A History of Alternative Cancer Cures

Published on: 
CURE, Spring 2007, Volume 6, Issue 2

A timeline detailing the various alternative approaches to treating cancer.

The Greek physician Hippocrates, known today as the “Father of Medicine,” was the first to advocate natural remedies and holistic approaches to treating illness in the fourth century, B.C.

Centuries later, the scientific revolution of the 17th century marked the decline of holistic approaches, as advances in anatomical and physiological science revealed the separation of mind and body as they relate to physical illness. But alternative approaches to traditional medicine continued into the 19th century, which became known as the golden age of quackery, summed up by an anonymous physician who said in the National Quarterly Review in 1861: “Quackery kills a larger number annually of the citizens of the United States than all the diseases it pretends to cure.” Doctors today remain concerned about patients looking to unorthodox medicine.

Early 1800s

The theory that all disease results from cold and can be cured with heat, known as Thomsonianism, gains a major following. The theory promotes emetics and hot baths.


Homeopathy is introduced in the United States with its similia principle, or “like cures like,” that involves giving extremely diluted agents to sick patients that would produce the same or similar symptoms of illness if given in undiluted doses to healthy people.


Naturopathy gains popularity for the belief that disease results from violation of the natural laws of living and can therefore be cured once a healthy internal environment is achieved. The method involves diet, massage and manipulation of the body.

Early 1900s

Quasimedicinals in pill and liquid form are touted as cancer cures and include Chamlee’s Cancer-Specific Purifies-the-Blood Cure, Radol, Cancerol, BF Bye cancer cure and many others.


The electronic age of radio, telegraph and telephone, leads to a belief in energy cancer cures, such as cosmic energy treatment and light therapy.


Gerson therapy, named after Max Gerson, MD, is introduced as a treatment for tuberculosis and is later used to treat cancer. Dr. Gerson published A Cancer Therapy in the late 1950s, shortly before his death. Now banned from use in the United States, the “metabolic” therapy is based on the notion that cancer results from the accumulation of toxins and claims to detoxify the body with diet, coffee or chamomile enemas and supplements.


William Koch, MD, and his injectable glyoxylide (distilled water) dominate the alternative cancer treatment market. Dr. Koch claims glyoxylide forces cancer cells to absorb oxygen, which helps rid the body of the toxin that caused cancer.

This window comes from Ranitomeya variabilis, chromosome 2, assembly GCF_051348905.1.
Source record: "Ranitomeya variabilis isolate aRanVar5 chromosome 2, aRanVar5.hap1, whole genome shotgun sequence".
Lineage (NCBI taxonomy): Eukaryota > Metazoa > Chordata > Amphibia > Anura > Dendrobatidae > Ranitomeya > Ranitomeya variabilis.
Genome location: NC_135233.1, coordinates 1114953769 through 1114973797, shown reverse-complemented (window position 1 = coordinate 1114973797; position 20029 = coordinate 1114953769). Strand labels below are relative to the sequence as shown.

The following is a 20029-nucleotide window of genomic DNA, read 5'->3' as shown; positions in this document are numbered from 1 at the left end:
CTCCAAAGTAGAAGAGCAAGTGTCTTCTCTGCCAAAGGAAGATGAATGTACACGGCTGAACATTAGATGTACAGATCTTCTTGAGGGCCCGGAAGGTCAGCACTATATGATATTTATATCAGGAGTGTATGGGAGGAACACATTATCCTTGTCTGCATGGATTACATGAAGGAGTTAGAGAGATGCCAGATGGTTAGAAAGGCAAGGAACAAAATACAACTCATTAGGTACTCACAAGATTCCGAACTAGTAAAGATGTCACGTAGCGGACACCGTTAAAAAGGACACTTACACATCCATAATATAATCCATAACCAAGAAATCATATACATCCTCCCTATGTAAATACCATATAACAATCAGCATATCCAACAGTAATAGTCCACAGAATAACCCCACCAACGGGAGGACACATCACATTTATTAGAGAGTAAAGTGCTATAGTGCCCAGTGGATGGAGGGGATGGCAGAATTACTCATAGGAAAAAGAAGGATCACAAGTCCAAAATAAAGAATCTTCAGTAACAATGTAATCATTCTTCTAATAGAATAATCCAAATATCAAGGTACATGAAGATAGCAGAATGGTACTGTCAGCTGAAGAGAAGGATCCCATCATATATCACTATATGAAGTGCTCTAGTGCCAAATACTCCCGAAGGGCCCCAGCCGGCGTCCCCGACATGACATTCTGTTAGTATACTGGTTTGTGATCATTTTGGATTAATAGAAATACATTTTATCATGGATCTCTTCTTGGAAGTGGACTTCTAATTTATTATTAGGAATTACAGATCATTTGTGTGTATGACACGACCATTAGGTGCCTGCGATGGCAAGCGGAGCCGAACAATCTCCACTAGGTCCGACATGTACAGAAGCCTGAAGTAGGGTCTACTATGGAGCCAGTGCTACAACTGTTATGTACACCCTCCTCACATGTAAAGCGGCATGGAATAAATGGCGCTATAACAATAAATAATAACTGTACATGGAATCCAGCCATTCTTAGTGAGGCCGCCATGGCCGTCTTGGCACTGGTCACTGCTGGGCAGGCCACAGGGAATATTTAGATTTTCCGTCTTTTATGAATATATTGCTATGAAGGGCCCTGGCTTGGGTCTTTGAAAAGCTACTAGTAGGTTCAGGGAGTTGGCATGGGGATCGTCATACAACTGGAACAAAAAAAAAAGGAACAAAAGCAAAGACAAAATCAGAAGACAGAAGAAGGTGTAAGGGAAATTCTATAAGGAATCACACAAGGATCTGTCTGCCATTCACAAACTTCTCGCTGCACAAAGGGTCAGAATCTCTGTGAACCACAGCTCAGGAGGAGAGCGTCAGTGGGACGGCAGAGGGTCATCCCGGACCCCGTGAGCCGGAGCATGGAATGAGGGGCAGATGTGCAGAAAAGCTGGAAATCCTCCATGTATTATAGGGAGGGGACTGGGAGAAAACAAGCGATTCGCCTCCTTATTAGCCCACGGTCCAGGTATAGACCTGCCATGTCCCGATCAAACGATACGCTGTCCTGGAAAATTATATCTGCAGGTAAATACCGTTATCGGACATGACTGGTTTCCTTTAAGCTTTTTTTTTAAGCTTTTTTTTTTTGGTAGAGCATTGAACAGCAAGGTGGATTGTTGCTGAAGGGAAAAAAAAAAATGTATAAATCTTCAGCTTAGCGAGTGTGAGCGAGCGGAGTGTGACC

Harry Hoxsey develops a therapy that is offered at clinics across the country. The mixture, taken by mouth or applied as a paste directly to the skin, contains numerous supplements and herbs. Hoxsey treatment is now illegal in the United States.


Krebiozen becomes the most commonly used alternative medicine. Originally prepared by a Yugoslavian physician from the blood of horses injected with bacteria, American physician Andrew Ivy, MD, creates his own liquid formulation, known as Carcalon, that also contains mineral oil or a form of creatine.


Laetrile, a naturally occurring substance derived primarily from apricot pits, is used by injection, oral tablets, in enemas and topical solutions. Supporters claim cancer cells have more of a certain enzyme in them that splits Laetrile molecules and releases the cyanide within them, thus killing the cancer cells. Another theory claims cancer is a vitamin deficiency that Laetrile can cure.


Following Gerson therapy of the 1930s, other types of metabolic therapies are used to remove so-called toxins from the body with a combination of special diets, enzymes, supplements and other measures. Kelley’s treatment and the Gonzalez treatment are among the better known therapies.

The American Cancer Society’s Committee on Unproven Methods of Cancer Treatment investigates alternative treatments and publishes a series of articles in the CA: A Cancer Journal for Clinicians in the 1980s.


A book by I. William Lane, PhD, and Linda Comac called Sharks Don’t Get Cancer creates interest in shark cartilage as a cancer therapy with claims that it contains proteins that stop blood supply to a tumor. A report by 60 Minutes showing apparent remissions in Cuban cancer patients treated with shark cartilage creates concern among oncologists. By the mid-1990s, an estimated 50,000 American cancer patients are using shark cartilage as a treatment. A variety of other alternative methods make the news, including Stanislaw Burzynski, MD, and his "antineoplastons” —made up mostly of peptides and amino acids—which he claims fight cancer by correcting defective cells to function normally.


The Office of Alternative Medicine is established at the National Institutes of Health to investigate promising alternative treatments. The OAM is renamed the National Center for Complementary and Alternative Medicine in 1999.


Many unproven alternative cancer cures are promoted, particularly with the widespread use of the Internet. Experts estimate $1 billion is spent each year on bogus cancer cures.